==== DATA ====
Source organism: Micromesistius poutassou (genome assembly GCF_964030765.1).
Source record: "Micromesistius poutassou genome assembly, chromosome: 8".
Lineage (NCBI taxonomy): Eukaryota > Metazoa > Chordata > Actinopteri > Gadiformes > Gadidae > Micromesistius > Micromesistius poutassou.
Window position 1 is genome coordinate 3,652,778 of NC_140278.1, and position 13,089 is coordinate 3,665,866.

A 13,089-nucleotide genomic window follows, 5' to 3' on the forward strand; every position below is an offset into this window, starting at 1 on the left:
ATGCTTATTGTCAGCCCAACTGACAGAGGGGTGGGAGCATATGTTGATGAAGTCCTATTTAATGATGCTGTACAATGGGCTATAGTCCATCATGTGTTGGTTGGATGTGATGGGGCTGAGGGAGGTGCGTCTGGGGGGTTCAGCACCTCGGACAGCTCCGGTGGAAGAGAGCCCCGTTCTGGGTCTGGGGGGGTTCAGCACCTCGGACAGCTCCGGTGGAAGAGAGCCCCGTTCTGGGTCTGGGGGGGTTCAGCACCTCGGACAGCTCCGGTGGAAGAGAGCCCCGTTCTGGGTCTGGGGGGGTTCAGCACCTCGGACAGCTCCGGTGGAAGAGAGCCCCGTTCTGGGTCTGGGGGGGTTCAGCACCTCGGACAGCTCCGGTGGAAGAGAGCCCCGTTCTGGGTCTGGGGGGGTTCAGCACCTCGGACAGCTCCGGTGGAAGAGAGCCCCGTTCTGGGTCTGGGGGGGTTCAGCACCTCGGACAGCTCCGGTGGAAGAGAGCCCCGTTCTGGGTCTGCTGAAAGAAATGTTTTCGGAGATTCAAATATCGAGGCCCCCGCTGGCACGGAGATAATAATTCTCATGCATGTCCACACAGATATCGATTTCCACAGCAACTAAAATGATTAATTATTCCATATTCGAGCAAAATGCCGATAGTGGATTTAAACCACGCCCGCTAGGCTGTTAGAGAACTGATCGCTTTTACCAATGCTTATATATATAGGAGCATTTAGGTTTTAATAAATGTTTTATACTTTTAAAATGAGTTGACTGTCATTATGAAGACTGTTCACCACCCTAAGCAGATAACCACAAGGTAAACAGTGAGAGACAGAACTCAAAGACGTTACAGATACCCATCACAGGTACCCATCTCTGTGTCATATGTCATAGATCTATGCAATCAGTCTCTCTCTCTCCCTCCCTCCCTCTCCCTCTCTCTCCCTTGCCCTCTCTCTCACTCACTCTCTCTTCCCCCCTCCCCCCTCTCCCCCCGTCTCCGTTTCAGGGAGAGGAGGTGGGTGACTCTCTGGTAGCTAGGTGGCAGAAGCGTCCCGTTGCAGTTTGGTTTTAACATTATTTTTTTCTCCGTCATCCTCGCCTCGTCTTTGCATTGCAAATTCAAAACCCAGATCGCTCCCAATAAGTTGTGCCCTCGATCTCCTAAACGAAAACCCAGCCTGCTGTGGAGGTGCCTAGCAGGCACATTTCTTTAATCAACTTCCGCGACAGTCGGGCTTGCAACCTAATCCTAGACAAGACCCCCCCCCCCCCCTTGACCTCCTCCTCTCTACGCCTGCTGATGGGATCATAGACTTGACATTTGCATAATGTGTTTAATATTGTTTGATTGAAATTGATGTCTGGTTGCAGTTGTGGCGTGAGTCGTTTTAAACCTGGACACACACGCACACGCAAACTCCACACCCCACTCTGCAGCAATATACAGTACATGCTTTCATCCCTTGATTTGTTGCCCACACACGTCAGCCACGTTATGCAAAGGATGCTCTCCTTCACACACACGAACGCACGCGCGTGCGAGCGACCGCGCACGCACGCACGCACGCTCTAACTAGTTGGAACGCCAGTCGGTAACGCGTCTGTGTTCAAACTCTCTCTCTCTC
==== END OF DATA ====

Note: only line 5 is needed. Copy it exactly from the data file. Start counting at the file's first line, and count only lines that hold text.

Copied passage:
A 13,089-nucleotide genomic window follows, 5' to 3' on the forward strand; every position below is an offset into this window, starting at 1 on the left: